A friend posted an ad from the Western Australian government’s new Staycation campaign, via WA Premier Mark McGowan.
She asked: “Sometimes it’s worth investing in a creative director for image choice. Hmm …. can you pick what is wrong with this picture?”
I used to be a creative director, and I have some notes.
There’s a lot to unpack here, so let’s start in the right order: strategy before creative.
The white man staycation plan
Let’s clarify what a staycation is.
Wikipedia says: “A staycation, or holistay, is a period in which an individual or family stays home and participates in leisure activities within day-trip distance of their home and does not require overnight accommodation.”
Hmm, no hotel revenue there.
(Also, I had not heard the term ‘holistay’ before and hope to never hear it again).
Let’s try re-defining staycation as a short stay in a hotel in your own town.
Is our most lucrative target market, clusters of white business guys having a night out, then staying in a hotel instead of getting a cab home?
That doesn’t sound like a winning strategy.
When I catch up with my male mates for drinks, here’s something I would not say: ‘Guys, after drinks why don’t we stay in a nice hotel? We could all have breakfast together, that would be cool.’
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If I did, friends I regard as brothers would delete me from their contacts and block me forever for the sheer weirdness of it.
They would be right to do so.
Who’s in charge of purchasing here?
There is one half of the hetero-couple demographic that typically likes to research trips, holidays and weekends away. They’re interested in the finer details of hotels.
That half can be defined as: not men.
Scrolling through thrilling hotels and destinations on the couch, fantasising about holidays you can’t have right now, is way up there on the list of COVID-era female hobbies. Plus it’s a great way to ignore TV sports.
A good strategy would be… no rocket science here… ads that appeal to women. Or at least, don’t repel them. (Non-hetero couples are just looking at that ad shaking their heads.)
Something like: ‘You can’t do your usual holiday this year, so treat yourself to a bit of spontaneous luxury.’
OK, time to consider the creative. Uh-oh.
Ron Burgundy and his mates go for drinks
That photo looks like a reunion of 90’s TV sports commentators. Or the National Asbestos Association executive team celebrating a successful day of government lobbying.
They would call their wives ‘the missus’.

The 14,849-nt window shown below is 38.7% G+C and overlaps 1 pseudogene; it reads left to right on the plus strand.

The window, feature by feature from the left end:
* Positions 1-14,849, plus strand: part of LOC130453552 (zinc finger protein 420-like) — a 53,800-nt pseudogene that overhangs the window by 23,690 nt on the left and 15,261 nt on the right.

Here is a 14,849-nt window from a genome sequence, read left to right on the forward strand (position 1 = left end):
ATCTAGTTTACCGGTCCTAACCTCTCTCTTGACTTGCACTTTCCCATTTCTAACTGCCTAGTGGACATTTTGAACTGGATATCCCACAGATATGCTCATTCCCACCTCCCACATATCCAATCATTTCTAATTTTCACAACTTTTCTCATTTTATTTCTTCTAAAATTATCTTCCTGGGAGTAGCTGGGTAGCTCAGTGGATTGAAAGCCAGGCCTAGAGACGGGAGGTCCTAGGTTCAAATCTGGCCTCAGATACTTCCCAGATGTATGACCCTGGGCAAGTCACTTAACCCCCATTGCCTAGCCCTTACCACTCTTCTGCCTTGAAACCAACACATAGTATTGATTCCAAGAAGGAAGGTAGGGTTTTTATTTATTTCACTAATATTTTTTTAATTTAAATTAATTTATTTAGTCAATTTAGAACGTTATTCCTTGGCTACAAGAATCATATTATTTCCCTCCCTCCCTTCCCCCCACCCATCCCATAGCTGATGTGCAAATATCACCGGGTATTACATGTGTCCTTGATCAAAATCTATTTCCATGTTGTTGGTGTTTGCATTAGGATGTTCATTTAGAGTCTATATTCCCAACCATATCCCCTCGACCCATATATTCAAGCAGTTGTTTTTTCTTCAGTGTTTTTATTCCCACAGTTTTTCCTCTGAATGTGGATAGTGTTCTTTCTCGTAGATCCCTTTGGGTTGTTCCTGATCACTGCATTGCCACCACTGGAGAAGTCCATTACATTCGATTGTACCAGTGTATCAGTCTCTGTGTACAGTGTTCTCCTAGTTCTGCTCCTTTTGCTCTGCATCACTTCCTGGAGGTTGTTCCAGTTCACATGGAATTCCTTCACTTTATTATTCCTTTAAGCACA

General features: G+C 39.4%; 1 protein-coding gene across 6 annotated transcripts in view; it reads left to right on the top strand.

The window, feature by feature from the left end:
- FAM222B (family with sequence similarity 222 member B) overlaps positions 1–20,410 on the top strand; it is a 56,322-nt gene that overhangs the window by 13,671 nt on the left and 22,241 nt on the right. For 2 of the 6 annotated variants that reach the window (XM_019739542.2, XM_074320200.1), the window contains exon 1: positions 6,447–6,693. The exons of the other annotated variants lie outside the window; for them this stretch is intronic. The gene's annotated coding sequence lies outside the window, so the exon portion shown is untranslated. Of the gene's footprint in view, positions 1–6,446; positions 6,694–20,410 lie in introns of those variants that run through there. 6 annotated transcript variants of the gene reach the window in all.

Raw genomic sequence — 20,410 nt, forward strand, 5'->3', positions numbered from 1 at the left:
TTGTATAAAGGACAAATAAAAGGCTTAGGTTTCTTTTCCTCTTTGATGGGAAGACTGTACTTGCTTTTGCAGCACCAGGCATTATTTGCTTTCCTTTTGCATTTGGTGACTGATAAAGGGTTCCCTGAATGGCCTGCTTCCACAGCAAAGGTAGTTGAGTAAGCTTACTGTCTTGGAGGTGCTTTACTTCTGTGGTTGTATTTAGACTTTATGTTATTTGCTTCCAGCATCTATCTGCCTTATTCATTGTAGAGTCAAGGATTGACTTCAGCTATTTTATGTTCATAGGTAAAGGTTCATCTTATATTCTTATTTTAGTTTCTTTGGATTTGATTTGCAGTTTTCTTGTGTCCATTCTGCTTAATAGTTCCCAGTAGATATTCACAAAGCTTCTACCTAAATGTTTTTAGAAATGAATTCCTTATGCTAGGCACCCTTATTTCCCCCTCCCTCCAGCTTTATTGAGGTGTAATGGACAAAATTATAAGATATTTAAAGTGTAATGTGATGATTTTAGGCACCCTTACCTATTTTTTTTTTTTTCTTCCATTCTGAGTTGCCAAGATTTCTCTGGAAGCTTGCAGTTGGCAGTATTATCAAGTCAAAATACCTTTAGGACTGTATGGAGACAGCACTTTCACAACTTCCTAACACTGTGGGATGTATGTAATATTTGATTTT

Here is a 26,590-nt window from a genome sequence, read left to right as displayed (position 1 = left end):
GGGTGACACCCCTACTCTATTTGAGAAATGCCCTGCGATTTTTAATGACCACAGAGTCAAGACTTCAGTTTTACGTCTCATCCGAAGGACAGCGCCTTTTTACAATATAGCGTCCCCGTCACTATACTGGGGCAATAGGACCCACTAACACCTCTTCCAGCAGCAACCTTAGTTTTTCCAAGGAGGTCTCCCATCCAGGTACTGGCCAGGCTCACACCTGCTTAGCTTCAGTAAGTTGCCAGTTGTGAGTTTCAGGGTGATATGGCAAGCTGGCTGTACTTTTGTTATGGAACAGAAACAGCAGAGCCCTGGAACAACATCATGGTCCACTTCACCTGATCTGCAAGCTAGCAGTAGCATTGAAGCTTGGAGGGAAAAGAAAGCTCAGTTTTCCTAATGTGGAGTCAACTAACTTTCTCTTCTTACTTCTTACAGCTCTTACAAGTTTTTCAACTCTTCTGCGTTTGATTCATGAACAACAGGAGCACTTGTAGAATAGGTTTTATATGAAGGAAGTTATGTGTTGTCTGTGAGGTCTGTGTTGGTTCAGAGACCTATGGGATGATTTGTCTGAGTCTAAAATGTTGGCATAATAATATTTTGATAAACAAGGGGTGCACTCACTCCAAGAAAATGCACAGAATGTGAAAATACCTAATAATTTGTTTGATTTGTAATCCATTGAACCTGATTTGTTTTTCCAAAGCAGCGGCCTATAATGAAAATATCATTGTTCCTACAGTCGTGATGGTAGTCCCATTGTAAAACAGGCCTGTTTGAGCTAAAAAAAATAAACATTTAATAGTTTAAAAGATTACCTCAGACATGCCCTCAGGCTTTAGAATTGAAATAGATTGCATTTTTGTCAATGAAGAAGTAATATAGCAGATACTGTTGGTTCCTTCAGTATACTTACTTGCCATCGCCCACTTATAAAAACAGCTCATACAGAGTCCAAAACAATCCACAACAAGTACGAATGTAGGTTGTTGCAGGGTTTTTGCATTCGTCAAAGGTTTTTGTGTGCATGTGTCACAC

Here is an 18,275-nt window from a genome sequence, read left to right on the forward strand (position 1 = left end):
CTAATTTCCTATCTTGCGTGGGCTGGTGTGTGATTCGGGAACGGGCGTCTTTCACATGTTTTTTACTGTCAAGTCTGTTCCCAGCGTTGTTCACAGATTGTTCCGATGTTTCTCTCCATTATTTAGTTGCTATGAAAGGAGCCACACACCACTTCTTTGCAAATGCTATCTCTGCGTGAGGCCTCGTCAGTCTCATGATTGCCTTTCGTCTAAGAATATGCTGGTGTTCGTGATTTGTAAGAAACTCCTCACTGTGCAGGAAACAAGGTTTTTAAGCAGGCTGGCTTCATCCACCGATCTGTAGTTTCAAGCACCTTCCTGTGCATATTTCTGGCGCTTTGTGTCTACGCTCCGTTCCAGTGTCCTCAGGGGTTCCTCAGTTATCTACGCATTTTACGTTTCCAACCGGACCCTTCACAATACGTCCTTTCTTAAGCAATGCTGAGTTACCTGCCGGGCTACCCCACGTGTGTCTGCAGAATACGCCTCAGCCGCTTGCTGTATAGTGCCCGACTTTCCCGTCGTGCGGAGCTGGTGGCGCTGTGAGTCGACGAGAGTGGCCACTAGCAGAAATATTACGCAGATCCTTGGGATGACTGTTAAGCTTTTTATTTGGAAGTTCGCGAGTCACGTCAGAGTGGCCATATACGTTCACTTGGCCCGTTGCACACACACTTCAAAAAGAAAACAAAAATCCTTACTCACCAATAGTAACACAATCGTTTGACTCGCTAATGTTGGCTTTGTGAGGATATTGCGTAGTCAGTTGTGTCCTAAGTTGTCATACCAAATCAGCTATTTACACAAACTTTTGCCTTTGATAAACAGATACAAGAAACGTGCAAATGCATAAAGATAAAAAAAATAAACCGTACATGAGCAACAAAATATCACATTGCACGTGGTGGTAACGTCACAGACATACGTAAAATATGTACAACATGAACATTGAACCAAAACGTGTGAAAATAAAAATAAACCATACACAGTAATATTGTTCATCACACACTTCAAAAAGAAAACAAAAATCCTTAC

Even if it was based on a good strategy, ads with packs of ageing white guys aren’t helping your brand in 2020.
Putting them all in suits takes the retro vibe to the next level. With ties. I haven’t seen that many ties since 2003. Not even in Adelaide, the tie capital of Australia. And they’re dressed that way for their FUN STAYCATION.
But wait, is that a woman in there? No, wait, she’s serving their drinks.
So it’s worse than no women at all.
She’s visually blocked by the Wall Of Men. It’s a lens exaggeration, but the impression is ‘guys who couldn’t be bothered moving out of the way, so she has to lean in uncomfortably’.
I’d be interested to see the group that approved this shot. I’m guessing it was mostly suited guys. Because at the root of most bad marketing is the client belief that ‘the customer is the same as us’.
That ad shot could even be the clients. I can almost hear them say: ‘This one’s on the expense card lads.’
Get a professional across the details
The small details aren’t really the story here.
But since we’re talking creative director things, please note, clients tend to think quality photos happen by magic. A photographer comes in, checks the lighting, goes ‘smile everybody’, and it’s done.
No, they come from hours of weeding out small elements that look bad and don’t fit the core message.
The ad audience doesn’t see these details, they just know subconsciously that Staycation is a pretty ordinary ad.
Lots of people in shot means an exponential growth in items that need fixing.
You would be amazed what hiring a better photographer and a stylist or art director will do for your brand.
A few notes
The joy of government marketing
Working with a government isn’t easy. Their marketing always carries the strong scent of ‘committee’.
I recently drove through Cessnock, just south of the Hunter Valley wine region. I always enjoy seeing their slogan, an absolute local council gem.
You can just picture the meetings with the marketing agency…
‘So what do we have to offer visitors?’
‘And we’ve got lots of coal mines.’
‘Yes! Mines and wines, that’s gold!’
High fives all round.
The councillor who got a high mark in English at school goes: ‘But the rule of three states that a trio of events or characters is more humorous, satisfying, or effective than other numbers.’
Copywriter thinks for a moment.
‘Cessnock: wines, mines, fun times.’
‘No, we can’t have two concrete nouns and one abstract.’
‘I’ve got it,’ says the Mayor. ‘You know what’s our greatest asset?’
And that was that.
This article was first published on Motivation for Sceptics.